‘THE ONLY CONTEMPORARY MAGAZINE PRINTING OF THE DECLARATION OF INDEPENDENCE’ (Grolier Club).
The ‘Pennsylvania Magazine’ was published in Philadelphia from January 1775 through July 1776 and this last issue for July 1776 included the full text of ‘The Declaration of Independence’ on pp. 328-30. Despite its competition, none matched the ‘Pennsylvania Magazine’ for its influence. ‘Edited by one of the leading revolutionary publicists (Thomas Paine, 1737-1809), the ‘Pennsylvania Magazine’ is, of course, of paramount political interest’ (Mott). Woods states ‘None of its contemporaries exceeded it in social force at a crucial period in American history’. The War abruptly ended the ‘Pennsylvania Magazine’ as evidenced by the plea on the upper cover seen here for unpaid subscriptions. This, its last issue carried the Declaration of Independence, something ‘which it had been a strong force in bringing about’ (Woods). Its publisher, Robert Aitken (1734-1802) employed Paine as editor just three months after his arrival in America. Paine wrote in the first issue that ‘It has always been the opinion of the learned and the curious that a magazine, when properly conducted, is the nursery of genius’. It began with a circulation of six hundred copies. It rapidly expanded to one thousand five hundred subscribers and became the most widely read periodical in America.
The June 1776 issue was supposed to be published 3 July, a Wednesday, indicating that the July issue was probably published either Wednesday 31 July (more likely) or 7 August. It stands as the first magazine publication of The Declaration. Page 328 commences:
‘In CONGRESS, July 4, 1776. A Declaration by the Representatives of the UNITED STATES of AMERICA, in General Congress Assembled. When in the course of human events, it becomes necessary for one people to dissolve the political bands which have connected them with another, and to assume among the powers of the earth, the separate and equal station to which the laws of nature and of Nature’s God entitle them, a decent respect to the opinions of mankind requires that they should declare the causes which impel them to the separation …’
Declaration of Independence – early printed history
The Declaration of Independence was adopted by Congress on July 4, 1776, a Thursday, and a manuscript copy was rushed to John Dunlap’s print shop, where the first broadside edition was produced that very night. The first to publish the text in a newspaper was Benjamin Towne in the thrice-weekly ‘Pennsylvania Evening Post’ on Saturday 6 July. An example was auctioned at Christies New York in 2007 for $360,000. Towne’s paper would change loyalty as it suited throughout the war and he would be arrested for treason. Only 19 examples of Towne’s issue are recorded.
It was then printed in John Dunlap’s ‘Pennsylvania Packet and The General Advertiser’ on Monday, July 8, which is known in just 12 copies. On the 10 July two items were published: Hall & Seller’s ‘Pennsylvania Gazette’ owned by William Penn and surviving in 17 copies and William Bradford’s ‘Pennsylvania Journal’ known in 9 examples.
‘This magazine is rare and excessively so in original printed wrappers’ (Moebs). Only two examples are recorded alone on the Rare Book Hub since 1964, one lacking two leaves, the other in later binding. None have been identified with the original wrappers. These wrappers include notes on subscriptions taken in various towns in the colonies and adverts for Aitken’s stock.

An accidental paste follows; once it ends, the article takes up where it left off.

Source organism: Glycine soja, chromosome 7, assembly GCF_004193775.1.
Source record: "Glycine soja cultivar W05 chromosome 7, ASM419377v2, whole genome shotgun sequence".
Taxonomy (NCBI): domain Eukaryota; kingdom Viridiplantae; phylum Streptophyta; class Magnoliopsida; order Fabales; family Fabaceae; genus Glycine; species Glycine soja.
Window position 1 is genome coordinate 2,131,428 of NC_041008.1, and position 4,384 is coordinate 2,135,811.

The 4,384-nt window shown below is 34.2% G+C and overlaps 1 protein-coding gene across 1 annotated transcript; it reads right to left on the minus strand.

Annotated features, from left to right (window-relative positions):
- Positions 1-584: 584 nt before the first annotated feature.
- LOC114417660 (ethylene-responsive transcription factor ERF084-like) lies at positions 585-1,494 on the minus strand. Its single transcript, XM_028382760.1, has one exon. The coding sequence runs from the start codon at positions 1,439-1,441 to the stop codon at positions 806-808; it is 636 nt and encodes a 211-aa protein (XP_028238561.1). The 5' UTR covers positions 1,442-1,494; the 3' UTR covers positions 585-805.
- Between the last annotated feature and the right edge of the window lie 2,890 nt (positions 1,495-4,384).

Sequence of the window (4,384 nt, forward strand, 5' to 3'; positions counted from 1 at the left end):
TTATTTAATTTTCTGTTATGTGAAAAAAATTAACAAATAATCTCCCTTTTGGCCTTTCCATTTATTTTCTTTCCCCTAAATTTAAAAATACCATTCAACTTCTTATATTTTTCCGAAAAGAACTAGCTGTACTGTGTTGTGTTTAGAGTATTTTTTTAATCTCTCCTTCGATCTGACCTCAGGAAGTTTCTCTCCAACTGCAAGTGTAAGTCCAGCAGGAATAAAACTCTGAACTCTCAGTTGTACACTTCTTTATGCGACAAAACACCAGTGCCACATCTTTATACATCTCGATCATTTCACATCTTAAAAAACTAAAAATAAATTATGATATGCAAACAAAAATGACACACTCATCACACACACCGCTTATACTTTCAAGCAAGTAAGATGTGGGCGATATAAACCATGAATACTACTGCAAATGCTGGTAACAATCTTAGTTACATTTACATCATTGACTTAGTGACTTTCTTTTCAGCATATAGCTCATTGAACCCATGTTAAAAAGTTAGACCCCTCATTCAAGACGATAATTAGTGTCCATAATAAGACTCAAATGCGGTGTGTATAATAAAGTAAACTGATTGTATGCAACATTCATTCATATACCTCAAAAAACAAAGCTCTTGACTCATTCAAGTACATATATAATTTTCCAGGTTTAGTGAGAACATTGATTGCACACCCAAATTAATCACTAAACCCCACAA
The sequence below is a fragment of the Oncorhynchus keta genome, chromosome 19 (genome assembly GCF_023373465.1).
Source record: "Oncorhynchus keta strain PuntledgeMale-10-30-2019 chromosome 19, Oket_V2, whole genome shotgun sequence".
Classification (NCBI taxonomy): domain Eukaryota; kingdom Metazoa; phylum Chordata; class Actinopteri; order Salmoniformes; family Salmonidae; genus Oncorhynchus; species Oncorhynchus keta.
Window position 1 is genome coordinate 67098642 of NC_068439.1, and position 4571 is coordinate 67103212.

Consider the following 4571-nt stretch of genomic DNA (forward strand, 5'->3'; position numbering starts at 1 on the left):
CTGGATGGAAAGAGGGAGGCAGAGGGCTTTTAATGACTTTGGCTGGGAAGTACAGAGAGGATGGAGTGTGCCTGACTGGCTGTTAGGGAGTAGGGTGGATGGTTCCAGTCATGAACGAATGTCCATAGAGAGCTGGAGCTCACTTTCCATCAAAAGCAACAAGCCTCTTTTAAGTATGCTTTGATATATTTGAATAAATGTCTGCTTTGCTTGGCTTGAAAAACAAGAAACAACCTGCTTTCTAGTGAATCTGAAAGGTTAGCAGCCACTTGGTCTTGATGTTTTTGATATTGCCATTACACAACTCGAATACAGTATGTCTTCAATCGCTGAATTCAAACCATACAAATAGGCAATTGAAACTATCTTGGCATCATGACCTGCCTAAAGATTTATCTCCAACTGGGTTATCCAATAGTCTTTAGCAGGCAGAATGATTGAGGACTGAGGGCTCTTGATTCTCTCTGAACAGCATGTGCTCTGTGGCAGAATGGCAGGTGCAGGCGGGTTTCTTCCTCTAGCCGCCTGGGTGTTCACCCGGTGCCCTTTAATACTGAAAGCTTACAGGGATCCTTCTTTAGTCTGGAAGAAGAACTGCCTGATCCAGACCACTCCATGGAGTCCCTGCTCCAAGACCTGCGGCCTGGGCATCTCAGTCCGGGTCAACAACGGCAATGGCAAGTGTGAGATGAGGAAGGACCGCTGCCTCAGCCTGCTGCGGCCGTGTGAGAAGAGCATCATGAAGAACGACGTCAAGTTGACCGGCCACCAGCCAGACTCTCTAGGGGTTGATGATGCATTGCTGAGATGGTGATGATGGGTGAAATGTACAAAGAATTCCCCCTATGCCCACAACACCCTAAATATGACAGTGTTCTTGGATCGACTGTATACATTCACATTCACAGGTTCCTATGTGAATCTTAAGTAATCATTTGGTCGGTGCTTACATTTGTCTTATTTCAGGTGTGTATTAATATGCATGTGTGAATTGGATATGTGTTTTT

This issue also includes interesting articles on a ‘Proposal to Prevent Scurvy at Sea’ (p. 312), ‘On the great Danger of Ladies wearing Wires in their Caps, and Pins in their Hair’ (p. 318), and a piece describing the newly discovered Venus Flytrap. More political issues are covered by a narrative on the British attempt to seize Charleston, an account of the Battles of Gwynn’s Island, Virginia, and the proposed constitutions of New Jersey and Virginia.
This example has a particularly interesting provenance. It bears the ownership inscription of Ebenezer Hazard (1744-1817) who ‘was a Princeton-educated New York City printer and post office surveyor, who had returned to Philadelphia in 1782 to become the first postmaster general of the United States under the Constitution. [Jeremy] Belknap described him as his ‘guide, philosopher, and friend.’ Hazard shared Belknap’s intense interest in history and historical documents, and, in 1792, was the first person elected a corresponding (non-resident) member of the Historical Society’ (Mass. Historical Society). ‘In 1778, the Continental Congress appropriated $ 1,000 to enable Ebenezer Hazard, the Postmaster General, to collect records of the former colonies and new States for publication (United State Congress. Senate). Two volumes were ultimately published. Born in Philadelphia, from 1769-1775 he was a partner in the publishing firm of Noel & Hazard in New York. After leaving his post as postmaster-general in 1789 much of the remainder of his life was taken up with recording historical documents relating to America (DAB).
Provenance: manuscript ownership inscription of Ebenezer Hazard, the first US Postmaster General; acquired from Tom Moebs, catalogue 120 item 98, October 1999; private English collection. Brigham, Clarence S. ‘History and Bibliography of American Newspapers, 1690-1820’ 1947; DAB; ‘Grolier Club Exhibitions’, accessed October 2, 2022; Mott (1930) I, pp. 87; Sabin (1868) 60346; Shields, Robin (2010) ‘Publishing the Declaration of Independence by Robin Shields’, transcript published by the Library of Congress; Wood, Gordon (2006) ‘Revolutionary Characters: What Made the Founders Different’.